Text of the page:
Is Training the New Climbing?

Sometimes, it is hard to tell if something is becoming a new trend, or if you are, merely, noticing it more the deeper you are submerged in the hobby or interest. When I first started climbing, it was all about hanging out with friends, being social, doing something fun, and feeling great about it. Climbing was a thrill because there was always something new to climb and accomplishing each new climb felt incredible. My more experienced climber friends liked to share stories about trips or amazing climbing days. While climbing was always involved, the part that got told was how much fun they had with friends. All the stories were mainly about crazy stuff friends do together, and most were very humorous.

In fact, many weren’t really about the climbing. I have a group of friends that if you ask about one of their fondest memories, it was having a campfire after climbing, making s’mores, drinking, and sharing very deep and meaningful conversation that bonded them together. To another person, it might sound uneventful, for them it was a memory so fantastic they are scared of trying to replicate it. My other friends will share stories of goofing off, getting in trouble, making harmless mistakes, etc. The day either started as climbing or there was climbing as a backdrop, but all the stories are about the bounding, companionship, and fun instead.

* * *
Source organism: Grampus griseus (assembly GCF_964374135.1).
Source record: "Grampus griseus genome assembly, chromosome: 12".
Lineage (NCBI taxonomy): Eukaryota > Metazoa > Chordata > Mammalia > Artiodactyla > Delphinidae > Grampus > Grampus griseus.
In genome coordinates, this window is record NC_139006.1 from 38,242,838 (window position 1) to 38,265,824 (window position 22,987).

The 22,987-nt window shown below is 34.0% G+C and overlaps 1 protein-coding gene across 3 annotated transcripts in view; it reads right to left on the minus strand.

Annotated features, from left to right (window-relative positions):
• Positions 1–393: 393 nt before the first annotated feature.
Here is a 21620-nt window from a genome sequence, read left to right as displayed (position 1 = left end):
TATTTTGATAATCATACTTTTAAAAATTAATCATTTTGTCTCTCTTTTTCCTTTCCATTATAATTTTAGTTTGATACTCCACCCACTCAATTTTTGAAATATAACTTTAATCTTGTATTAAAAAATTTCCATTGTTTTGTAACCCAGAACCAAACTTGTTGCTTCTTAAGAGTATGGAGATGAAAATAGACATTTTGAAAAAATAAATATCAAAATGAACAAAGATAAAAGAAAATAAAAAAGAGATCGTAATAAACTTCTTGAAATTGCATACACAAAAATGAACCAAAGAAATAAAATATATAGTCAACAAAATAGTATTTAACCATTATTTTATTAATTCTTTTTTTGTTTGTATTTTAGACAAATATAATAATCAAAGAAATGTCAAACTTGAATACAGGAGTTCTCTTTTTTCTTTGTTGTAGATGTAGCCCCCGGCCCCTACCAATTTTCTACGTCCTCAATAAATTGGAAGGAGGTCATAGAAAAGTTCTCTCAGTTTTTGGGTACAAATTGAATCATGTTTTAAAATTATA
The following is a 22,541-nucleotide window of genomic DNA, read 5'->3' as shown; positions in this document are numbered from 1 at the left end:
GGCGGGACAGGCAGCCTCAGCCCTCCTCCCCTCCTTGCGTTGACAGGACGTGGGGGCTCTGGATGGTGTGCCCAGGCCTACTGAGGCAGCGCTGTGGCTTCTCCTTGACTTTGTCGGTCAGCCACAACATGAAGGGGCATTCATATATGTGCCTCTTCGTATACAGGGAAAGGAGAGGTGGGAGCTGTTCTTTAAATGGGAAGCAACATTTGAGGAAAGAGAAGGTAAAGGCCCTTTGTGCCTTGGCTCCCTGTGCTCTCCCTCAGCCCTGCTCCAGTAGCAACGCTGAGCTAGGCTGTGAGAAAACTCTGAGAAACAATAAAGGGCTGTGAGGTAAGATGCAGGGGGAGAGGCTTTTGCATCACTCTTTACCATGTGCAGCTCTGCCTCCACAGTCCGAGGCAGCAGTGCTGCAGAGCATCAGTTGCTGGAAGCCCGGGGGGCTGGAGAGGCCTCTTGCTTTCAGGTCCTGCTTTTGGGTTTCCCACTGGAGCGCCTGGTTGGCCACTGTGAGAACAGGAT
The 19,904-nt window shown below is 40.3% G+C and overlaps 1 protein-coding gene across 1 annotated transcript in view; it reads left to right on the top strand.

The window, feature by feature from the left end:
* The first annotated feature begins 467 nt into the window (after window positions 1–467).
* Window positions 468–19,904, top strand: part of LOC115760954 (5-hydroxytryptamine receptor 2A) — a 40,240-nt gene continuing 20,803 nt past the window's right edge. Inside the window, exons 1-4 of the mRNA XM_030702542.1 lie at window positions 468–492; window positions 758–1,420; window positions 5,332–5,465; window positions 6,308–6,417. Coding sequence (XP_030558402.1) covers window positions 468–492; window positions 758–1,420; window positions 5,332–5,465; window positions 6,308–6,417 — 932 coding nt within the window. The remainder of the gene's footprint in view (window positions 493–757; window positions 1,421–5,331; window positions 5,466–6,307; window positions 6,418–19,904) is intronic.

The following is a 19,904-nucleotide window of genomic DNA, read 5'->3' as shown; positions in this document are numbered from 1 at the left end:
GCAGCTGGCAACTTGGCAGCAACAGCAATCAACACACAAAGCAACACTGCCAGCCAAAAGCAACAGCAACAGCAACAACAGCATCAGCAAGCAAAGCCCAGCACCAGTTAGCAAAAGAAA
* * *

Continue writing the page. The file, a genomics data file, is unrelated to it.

For a long time, climbing was presented to me as a laid back community that just liked to be outside. People were always trying to push their limits and self compete, but it had seemed like a very personal thing. It wasn’t something necessarily talked about, and it wasn’t necessarily the highlight of the day. People would cheer and feel on top of the world when they broke through to a new grade or made it up a hard route. That wasn’t the memory though. It felt great to do well, but it seemed like just an extra bonus to the all around greatness that climbing gives us.

I went into climbing with the idea that it was just as much about exploration and adventure as it was doing well. Climbing trips seemed the highlight of the sport. I wanted to see as many places as possible, with my best climbing friends.

I don’t necessarily think this has changed. However, I notice more and more (or maybe its a new trend) that training is really emerging as the thing to do. In the past, there was nothing about training. If you were a pro, you probably had people helping you out. There just wasn’t much out there. There still really isn’t. We hear things, try them, and work hard, but we don’t have proof anything we do is working. Rock climbing isn’t totally scientific yet, like some other sports.

So there seems to be this split forming of people who think “Hey, we climb to climb, why train? That’s stupid,” and people who think “I MUST TRAIN HARDER.” I see constant messages on social media from people claiming actual rock climbing is their rest day, because they’ve been training all week and deserve it. I see people who have been climbing for less than a year desperately signing up for workshops, seeking articles about training, and trying to be friends with high level climbers. I’ve been asked by people who are just starting out if they can train with me. I’m not saying any of this is bad or wrong, just that it is interesting.